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What Stephen King can teach us about having a cheerleader...

Last Updated:

March 22, 2024

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Did You Know? with Gorick is the official newsletter of Gorick Ng, Harvard career adviser and Wall Street Journal Bestselling Author of The Unspoken Rules. Each week, you’ll receive one story from the past, one study from the present, and one strategy for your future.

My goal: to give you—in the time it takes to finish on the toilet—one piece of practical career wisdom you can apply today, no matter if you’re a student or a seasoned professional.

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Did You Know? Someone believes in you, even if you don't!

A story from the past

It’s 1972. Stephen King, an English teacher and short story writer for men’s magazines, just locked himself and a typewriter into the laundry room of his family’s trailer. His goal? To write about a female character after one reader claimed: “You write all those macho things, but you can’t write about women.” 

King was frustrated. He’d taken on the challenge—but now struggled. So, three single-spaced pages in, King tossed his draft into the trash. Walking away, the voice in King’s head kept telling him: “I had written the world’s all-time loser.”

Then, Tabby, King’s wife, saw the crushed papers in the garbage can. She pulled the papers out of the trash, approached King, and said, “You’ve [really] got something here.” 

Uplifted by his wife’s encouragement, King revived and finished his draft. Despite 30 rejections from publishers, King’s book was finally sold and released in 1974—and by 1976, Carrie was a New York Times bestseller with a movie adaptation. Carrie’s dedication reads: “This is for Tabby, who got me into it—then got me out of it.”

So, the next time you find yourself thinking, “I can do everything on my own,” remember King, who, without the support of his wife, may not have ever become the “King of Horror.”

Stephen and Tabitha King and their children, 1979 (via the New York Times). Four of King's early works (L to R, clockwise): It (1986), The Shining (1977), Cujo (1981), and Carrie (1974).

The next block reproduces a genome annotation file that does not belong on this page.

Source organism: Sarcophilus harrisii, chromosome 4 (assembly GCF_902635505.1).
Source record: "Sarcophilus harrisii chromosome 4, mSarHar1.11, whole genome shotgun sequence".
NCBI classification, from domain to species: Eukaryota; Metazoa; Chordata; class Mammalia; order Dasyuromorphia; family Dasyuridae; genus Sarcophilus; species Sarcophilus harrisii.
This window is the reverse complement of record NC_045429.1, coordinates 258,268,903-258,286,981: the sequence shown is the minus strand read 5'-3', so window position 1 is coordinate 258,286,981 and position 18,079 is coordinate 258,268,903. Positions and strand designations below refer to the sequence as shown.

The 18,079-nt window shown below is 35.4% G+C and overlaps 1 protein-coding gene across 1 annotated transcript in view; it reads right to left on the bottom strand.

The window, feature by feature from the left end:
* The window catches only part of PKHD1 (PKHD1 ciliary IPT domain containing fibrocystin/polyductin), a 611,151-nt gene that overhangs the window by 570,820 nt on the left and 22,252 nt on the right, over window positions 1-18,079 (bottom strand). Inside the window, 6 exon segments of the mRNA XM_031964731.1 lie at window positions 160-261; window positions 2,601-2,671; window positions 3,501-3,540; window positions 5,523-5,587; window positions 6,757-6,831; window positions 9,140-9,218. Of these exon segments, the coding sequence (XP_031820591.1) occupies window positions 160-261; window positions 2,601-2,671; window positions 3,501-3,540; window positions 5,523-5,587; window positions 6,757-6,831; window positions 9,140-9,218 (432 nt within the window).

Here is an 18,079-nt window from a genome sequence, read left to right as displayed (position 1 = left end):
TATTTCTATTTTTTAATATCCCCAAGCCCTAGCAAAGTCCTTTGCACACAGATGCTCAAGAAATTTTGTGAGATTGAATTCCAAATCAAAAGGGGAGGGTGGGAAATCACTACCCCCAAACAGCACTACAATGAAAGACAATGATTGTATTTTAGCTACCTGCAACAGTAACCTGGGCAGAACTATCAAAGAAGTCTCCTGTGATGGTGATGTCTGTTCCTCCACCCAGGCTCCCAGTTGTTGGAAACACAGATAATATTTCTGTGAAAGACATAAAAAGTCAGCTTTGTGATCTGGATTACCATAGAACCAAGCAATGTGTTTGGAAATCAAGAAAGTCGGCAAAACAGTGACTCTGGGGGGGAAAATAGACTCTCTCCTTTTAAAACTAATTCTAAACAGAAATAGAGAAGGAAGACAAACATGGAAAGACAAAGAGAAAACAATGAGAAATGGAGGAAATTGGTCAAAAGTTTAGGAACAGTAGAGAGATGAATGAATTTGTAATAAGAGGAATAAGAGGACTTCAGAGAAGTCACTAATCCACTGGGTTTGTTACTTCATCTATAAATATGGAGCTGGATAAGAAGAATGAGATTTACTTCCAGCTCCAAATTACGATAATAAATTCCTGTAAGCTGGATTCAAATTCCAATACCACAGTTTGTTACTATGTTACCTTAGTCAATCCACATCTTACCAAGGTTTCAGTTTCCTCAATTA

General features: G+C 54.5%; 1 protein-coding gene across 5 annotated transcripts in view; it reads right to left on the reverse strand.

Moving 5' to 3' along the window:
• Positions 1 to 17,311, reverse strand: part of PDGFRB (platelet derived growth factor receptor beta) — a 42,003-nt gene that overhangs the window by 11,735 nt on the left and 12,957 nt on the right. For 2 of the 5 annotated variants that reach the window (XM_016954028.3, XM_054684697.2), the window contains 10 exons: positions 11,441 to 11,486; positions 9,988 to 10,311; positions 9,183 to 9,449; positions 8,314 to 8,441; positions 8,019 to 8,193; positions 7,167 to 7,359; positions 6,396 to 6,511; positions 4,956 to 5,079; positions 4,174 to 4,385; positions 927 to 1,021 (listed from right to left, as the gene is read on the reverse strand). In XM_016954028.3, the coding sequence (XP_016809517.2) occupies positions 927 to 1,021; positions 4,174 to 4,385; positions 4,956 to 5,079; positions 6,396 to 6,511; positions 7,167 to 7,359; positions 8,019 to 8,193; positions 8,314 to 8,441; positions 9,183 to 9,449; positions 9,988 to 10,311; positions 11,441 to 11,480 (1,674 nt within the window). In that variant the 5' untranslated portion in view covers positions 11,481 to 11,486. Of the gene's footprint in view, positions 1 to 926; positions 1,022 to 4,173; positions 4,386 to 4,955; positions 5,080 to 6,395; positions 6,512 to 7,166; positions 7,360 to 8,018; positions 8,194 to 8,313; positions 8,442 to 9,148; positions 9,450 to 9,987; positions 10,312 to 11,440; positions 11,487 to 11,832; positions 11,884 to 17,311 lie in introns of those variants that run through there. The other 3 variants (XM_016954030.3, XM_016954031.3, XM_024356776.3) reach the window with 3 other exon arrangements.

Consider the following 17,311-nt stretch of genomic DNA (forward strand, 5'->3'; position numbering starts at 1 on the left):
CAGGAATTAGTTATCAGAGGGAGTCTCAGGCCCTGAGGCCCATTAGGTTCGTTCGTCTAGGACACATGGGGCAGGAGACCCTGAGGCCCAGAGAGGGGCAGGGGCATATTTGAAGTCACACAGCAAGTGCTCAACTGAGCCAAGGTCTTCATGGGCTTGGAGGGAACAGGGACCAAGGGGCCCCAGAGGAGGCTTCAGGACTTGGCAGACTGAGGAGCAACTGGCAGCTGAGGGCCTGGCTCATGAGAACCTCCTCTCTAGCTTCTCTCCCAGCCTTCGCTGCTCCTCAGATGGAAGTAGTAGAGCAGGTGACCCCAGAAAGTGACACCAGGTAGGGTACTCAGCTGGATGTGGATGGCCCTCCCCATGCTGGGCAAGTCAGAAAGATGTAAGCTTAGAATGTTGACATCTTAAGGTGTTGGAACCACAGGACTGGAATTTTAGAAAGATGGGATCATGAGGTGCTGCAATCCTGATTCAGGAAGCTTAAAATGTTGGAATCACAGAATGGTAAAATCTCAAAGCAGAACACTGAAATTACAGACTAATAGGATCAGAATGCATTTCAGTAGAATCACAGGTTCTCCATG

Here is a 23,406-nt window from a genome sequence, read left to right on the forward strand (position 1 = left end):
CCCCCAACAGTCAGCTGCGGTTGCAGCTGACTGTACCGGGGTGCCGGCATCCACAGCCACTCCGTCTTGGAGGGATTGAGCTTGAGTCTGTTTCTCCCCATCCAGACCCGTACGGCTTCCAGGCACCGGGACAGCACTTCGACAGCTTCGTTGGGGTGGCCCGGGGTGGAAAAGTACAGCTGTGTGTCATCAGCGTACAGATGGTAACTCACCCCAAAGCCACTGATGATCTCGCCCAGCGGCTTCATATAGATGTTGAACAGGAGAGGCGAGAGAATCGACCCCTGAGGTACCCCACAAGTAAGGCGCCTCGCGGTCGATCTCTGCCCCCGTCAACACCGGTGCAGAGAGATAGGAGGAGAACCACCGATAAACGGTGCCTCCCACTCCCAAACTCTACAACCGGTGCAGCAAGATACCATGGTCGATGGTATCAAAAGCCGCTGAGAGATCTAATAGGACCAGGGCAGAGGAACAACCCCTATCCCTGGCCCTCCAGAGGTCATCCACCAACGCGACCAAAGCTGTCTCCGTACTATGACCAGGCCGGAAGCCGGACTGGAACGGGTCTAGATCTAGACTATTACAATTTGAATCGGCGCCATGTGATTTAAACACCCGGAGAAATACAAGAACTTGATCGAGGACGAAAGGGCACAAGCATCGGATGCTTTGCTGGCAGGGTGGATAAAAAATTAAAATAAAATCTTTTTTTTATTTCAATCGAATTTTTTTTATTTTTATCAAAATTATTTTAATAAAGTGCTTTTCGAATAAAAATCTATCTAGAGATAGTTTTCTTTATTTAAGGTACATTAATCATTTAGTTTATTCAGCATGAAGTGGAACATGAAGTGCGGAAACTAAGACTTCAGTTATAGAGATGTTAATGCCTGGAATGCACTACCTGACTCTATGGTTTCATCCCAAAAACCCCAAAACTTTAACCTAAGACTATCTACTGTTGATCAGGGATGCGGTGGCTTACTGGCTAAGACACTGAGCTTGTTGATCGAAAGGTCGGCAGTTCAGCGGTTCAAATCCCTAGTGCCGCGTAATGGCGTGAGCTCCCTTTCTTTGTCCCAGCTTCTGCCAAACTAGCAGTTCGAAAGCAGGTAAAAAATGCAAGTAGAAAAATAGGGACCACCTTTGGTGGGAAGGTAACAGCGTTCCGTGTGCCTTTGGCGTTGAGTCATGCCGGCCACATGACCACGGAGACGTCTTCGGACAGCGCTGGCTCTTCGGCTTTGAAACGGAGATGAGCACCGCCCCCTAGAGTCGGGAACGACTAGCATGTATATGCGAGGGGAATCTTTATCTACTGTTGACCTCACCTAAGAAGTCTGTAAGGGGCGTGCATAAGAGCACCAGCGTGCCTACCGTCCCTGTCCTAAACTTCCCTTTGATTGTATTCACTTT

A study of the present

King learned an important lesson: Life will give you both ups and downs—but whether you have more ups than downs has a lot to do with who you’re with. You need friends. Specifically, you need friends who are cheerleaders.

King’s lesson is backed by research. According to a review published in Frontiers earlier this year, friendships can…

  • Protect you against mental health difficulties (e.g., depression, anxiety, loneliness),
  • Predict your well-being later in life (e.g., who your friends are when you’re 30 could influence how happy you are when you’re 50) and,
  • Have the most positive influence on your well-being if they are, like King’s, both positive and supportive (i.e., offers emotional support).

Have a significant other? Here’s a study for you: Couples who consider each other their best friend experience double the life satisfaction of those who do not.

So what? Cherish those who believe in you. It’s good for you and good for them.

A strategy for your future

You don’t need someone who knows you well enough to rummage through your trash to benefit from the power of relationships. You simply need to know someone loosely. Research shows that people with “weak” ties, such as the work acquaintance you say “hi” to here and there, are happier than those without “weak” ties. Researchers call it “the strength of weak ties.”

Building—and deepening—relationships at work is easier than you think! Try this:

(1) Chatting with someone for a second time? Recall something they shared previously by saying, “Did you mention the other day that _____? How did it go?”

(2) Come across something relevant to someone you know? Share what you found by saying, “I saw this ______ the other day and it made me think of you given our conversation about  ______. Hope you’re doing well!”

Making friends isn’t an easy task, especially since friendship has been on the decline for several decades. But the good news is that even one positive relationship can make a difference in your well-being—and possibly, like King, even in your career and life. Just make sure you maintain it!

I know it because I’ve experienced it: If I hadn’t stayed in touch with my high school mentor Colin, I would have never gotten introduced to my first internship. I’m proud to say we’re still friends today!

Keep saying “hi”!